7. Employers should focus on outputs not the processes. In the remote workplace many people are juggling work and family commitments in their own homes, and enable them to complete their work in ways that are easiest and most productive for them. Do not pay attention to the process and pay more attention to what they are getting done. Provide flexibility for them to complete their assignments in their own way. Schedule meetings for a mutually agreeable time where all team members can meet virtually.
  8. Employers should increase recognition of their employees. Effective recognition not only motivates the recipient but serves as a strong signal to other employees of behaviors they should exhibit. Employers should recognize and thank the employee as well as share the accomplishment with other team members.
  9. Employers should encourage innovation but with the high levels of uncertainty, employees may become more risk-adverse. They are afraid to try something new, but during these times risk taking becomes even more important for employee engagement and organizational success. Employers should highlight the value of employees’ continuing to scale their activities, and ensure that any risks they are taking are worthwhile.
Adapting to this new working model might seem straightforward in theory, but it will prove more difficult in practice, especially when it comes to organizational culture.

Company culture is a primary concern for many leaders. Cultural beliefs and norms are more open to change since they are not being guided by company systems and routines and are subject to influence from new, non-work factors that are present in employees’ day-to-day lives.
Company must recognize that the work culture is evolving despite being remote and that they need to invest a substantial amount of time and energy into keeping their cultures on track or steering them in a new direction.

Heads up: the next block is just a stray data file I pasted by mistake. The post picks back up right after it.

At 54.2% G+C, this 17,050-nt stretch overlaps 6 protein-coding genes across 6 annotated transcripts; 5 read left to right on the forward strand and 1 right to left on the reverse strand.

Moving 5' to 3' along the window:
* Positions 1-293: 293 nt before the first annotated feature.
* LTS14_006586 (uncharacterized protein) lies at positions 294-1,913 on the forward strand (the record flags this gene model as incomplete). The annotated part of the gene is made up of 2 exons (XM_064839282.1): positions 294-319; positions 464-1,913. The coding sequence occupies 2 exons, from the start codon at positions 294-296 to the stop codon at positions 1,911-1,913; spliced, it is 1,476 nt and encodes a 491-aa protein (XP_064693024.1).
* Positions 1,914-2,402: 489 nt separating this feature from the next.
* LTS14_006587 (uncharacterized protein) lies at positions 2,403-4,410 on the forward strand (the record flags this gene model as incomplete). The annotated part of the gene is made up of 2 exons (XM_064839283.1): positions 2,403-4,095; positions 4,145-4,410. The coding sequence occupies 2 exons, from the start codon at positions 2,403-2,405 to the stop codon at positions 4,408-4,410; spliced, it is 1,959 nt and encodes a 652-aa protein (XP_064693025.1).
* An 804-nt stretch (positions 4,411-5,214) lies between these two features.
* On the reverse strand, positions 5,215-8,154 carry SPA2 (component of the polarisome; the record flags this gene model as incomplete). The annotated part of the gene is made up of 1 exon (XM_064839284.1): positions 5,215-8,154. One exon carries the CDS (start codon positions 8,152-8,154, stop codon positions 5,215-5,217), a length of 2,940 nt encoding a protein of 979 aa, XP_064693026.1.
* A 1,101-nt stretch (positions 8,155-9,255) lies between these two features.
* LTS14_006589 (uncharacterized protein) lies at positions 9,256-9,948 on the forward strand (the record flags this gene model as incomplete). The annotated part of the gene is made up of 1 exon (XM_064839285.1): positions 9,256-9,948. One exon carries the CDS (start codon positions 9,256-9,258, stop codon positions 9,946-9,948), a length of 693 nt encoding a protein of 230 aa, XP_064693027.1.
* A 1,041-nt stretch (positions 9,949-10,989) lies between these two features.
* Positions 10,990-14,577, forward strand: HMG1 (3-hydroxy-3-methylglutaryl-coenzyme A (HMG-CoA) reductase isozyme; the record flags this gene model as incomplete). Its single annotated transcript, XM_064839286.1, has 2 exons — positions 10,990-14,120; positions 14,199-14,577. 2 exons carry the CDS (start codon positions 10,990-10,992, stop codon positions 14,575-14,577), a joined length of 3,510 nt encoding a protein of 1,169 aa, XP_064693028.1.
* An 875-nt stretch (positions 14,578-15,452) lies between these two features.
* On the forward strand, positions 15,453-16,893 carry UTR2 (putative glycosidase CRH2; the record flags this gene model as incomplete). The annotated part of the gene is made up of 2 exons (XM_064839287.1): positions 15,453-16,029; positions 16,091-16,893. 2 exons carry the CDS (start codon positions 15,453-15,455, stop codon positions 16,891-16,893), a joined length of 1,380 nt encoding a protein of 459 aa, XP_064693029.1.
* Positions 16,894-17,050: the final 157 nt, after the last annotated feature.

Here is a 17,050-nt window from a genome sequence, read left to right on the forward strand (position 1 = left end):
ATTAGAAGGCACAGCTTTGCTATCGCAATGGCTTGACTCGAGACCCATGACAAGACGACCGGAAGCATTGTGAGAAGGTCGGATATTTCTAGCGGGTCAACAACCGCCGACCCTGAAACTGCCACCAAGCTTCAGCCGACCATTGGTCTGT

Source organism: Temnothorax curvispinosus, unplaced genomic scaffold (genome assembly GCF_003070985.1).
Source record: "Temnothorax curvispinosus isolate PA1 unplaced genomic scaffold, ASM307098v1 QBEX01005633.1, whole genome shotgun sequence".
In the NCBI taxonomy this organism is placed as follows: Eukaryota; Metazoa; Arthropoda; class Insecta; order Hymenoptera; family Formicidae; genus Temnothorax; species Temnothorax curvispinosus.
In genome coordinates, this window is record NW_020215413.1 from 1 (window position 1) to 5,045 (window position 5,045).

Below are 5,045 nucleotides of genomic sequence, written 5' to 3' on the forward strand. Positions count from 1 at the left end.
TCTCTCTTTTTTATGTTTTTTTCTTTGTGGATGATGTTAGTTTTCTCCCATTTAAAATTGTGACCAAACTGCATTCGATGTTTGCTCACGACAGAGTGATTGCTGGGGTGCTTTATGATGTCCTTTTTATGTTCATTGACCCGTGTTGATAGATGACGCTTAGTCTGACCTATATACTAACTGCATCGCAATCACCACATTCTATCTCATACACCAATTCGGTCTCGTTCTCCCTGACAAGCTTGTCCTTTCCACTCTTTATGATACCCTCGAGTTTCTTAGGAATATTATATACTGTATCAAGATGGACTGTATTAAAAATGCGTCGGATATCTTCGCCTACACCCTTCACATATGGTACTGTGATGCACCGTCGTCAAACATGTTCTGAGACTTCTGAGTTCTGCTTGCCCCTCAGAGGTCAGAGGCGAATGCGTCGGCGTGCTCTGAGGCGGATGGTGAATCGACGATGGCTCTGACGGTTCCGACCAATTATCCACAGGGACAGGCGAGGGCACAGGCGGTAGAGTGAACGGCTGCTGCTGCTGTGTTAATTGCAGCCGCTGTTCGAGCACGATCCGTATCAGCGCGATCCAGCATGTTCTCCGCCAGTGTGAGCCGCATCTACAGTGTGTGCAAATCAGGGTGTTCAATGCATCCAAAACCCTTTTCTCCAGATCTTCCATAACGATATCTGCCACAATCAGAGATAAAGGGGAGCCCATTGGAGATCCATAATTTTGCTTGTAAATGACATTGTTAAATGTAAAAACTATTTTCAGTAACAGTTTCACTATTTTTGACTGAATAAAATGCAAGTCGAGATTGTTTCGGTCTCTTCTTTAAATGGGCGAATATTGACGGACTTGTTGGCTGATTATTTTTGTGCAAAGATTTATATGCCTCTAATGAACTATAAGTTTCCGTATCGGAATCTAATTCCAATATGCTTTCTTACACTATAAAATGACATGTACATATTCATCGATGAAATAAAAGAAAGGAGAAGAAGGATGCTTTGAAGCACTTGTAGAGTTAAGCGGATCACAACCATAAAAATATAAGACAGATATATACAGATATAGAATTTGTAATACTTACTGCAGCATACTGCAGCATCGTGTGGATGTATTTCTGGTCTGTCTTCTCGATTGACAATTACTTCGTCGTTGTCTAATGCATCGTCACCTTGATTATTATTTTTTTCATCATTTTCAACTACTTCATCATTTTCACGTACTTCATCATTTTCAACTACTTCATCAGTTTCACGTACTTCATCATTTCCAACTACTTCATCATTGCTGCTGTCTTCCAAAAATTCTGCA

Companies that are adapting well to this remote work experience have invested in recreating processes that align with their desired cultures. Research shows that our ability to connect meaningfully to others is less satisfying when we're not physically present and that shared understanding is harder to establish and more likely to suffer from "drift" as we spend time apart.

Historically, office settings and interactions have been key signals of culture, which is often built and reflected in the way people behave and dress and reinforced by physical settings, from open office spaces with ping pong tables to traditional offices with wood paneling and leather chairs.

Many leaders are confused when it comes to creating and directing culture when employees are far-flung. The employer must realize that the culture can no longer be duplicated in the same way it was in an office-controlled model.

Leaders need to decide on the type of culture they want, the signals that are appropriate to communicate it, and how and when to send them without distortion.

A Future Forum study of knowledge workers across six major countries found that the vast majority value flexibility — while only 16% want to be fully remote, only 12% want to return to working in the office five days a week. A clear majority of 72% want the option of working within a hybrid remote-office model. This reduces commute time and costs and provides a work-life balance.

Leaders need to start thinking now about how they want to "re-enter" the office environment. How might we reimagine the office to reinforce culture in new, better ways? More importantly, how do we ensure an even distribution of culture across those in the office and those working remotely? One of the greatest risks with hybrid work is the potential for employees to have different and incompatible understandings of the company culture.